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Tennis: Service Technique

By: Mike Kiely BA (hons) - Updated: 26 Aug 2012 | comments*Discuss
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In the wrong hands, service can be a devastating shot. Particularly for unsuspecting players on adjacent courts who weren’t expecting a high-velocity white or yellow missile appearing in their peripheral vision. In part this is the fault of television and the exposure of many amateurs to the big servers at the grand slam events. Excited commentaries of so-called gunslingers, firing 100 mph-plus services at each other over the course of five sets have resulted in too many impressionable players thinking that it’s all about how hard you hit the ball.

But take a look at the service box. It offers ample scope for the wily practitioner of the service to hit close to the centre or tramline, or slice it away from a forlorn attempt at a forehand return. If the more subtle approach fails to pay dividends, then, yes, there is the option of delivering one of those aforementioned unplayable thunderbolts that is upon the opponent before they have even thought about how they would return it. But to do that requires a combination of power and technique that is beyond the vast majority of players.

Double Faults

The solution? Get that technique right, and introduce only the amount of power that will allow you to deliver a high percentage of “good” and effective services. In short, there is no point being a big hitter if you are regularly producing double faults.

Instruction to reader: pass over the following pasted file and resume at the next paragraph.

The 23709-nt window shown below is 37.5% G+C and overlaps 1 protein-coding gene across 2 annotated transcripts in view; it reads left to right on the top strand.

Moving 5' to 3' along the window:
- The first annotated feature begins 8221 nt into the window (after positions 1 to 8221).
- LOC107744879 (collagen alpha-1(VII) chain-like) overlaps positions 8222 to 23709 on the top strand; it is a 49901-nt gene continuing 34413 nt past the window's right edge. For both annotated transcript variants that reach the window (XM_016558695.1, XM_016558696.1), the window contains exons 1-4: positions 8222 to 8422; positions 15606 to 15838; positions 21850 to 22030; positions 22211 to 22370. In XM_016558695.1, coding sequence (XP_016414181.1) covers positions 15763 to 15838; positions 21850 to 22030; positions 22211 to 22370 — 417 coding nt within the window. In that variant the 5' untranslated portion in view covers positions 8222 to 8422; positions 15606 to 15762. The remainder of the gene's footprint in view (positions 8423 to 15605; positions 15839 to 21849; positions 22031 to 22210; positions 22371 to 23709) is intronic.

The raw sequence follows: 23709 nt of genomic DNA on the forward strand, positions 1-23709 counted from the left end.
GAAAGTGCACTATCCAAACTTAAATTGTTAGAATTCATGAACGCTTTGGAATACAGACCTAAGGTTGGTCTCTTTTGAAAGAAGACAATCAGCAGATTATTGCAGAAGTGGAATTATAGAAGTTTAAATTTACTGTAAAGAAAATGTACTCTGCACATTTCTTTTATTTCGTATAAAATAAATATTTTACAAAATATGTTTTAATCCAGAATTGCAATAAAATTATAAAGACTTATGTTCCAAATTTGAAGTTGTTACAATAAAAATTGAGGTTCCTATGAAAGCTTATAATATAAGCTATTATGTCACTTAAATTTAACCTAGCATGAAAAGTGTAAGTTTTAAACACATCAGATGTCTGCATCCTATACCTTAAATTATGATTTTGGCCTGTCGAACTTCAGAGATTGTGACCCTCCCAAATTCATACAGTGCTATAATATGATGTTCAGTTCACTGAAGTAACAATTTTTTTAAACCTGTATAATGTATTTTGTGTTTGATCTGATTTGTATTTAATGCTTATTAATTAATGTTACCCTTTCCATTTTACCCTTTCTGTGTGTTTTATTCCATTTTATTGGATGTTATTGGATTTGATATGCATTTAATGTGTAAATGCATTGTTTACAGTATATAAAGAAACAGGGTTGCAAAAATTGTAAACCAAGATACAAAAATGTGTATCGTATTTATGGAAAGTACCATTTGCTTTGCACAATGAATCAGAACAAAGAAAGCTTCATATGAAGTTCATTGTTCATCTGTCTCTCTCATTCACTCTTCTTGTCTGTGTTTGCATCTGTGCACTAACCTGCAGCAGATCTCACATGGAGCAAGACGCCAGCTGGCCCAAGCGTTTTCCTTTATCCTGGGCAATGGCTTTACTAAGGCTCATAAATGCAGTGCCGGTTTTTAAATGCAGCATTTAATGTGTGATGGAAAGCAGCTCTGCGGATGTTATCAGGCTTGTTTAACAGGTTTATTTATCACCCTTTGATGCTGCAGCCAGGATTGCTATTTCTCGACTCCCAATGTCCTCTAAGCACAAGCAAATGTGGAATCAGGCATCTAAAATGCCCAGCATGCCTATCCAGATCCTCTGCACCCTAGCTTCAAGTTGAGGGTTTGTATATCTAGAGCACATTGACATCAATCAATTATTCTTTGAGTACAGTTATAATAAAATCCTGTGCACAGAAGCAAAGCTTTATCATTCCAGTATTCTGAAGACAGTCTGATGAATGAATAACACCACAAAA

Begin by developing a good service toss that results in racket and ball meeting just forward of your body. Too far back and you’ll tie yourself in knots; too far forward and you’ll be drilling the ball into the net or even your own side of the court. Throwing the ball a little further forward will result in more power but this is a stage in your development that can wait until you have got to grips with the basics.

Good strong legs are the basis of any serve, so be sure to do some gym work that builds these foundations. Next, start working on the co-ordination between your serving arm and the rest of your body. Don’t rush: think about every aspect in isolation – feet, hips, shoulders, head, toss and racket arm – and how they interact with each other. You want to achieve a smooth action that will mean you are turning and throwing your weight behind your racket as it whips forward and onto the ball. Use drills without a ball and racket to develop the relationship between your upper and lower body that will produce an action that combines accuracy and power.

Serving Arm

Always pay attention to your serving arm because you want to avoid any attempts to “force the ball”, thereby putting too much strain on the shoulder and risking injury. This is simply asking one component of your service technique to compensate for deficiencies elsewhere – and it won’t work. Develop a smooth follow-through, too, that brings your serving arm down and through the ball, and your body into the court, head raised and ready for your opponent’s return.

If your service isn’t working, hit a few in the presence of a playing partner who may be able to identify where you are going wrong. If the problem is more deep seated, you will need the attentions of a coach. He or she will also be useful further down the line in adding more variety to your service repertoire. But in the here and now, don’t be too ambitious. Accuracy is your aim. You’ll be pleased with the results, and so will the players on adjacent courts.

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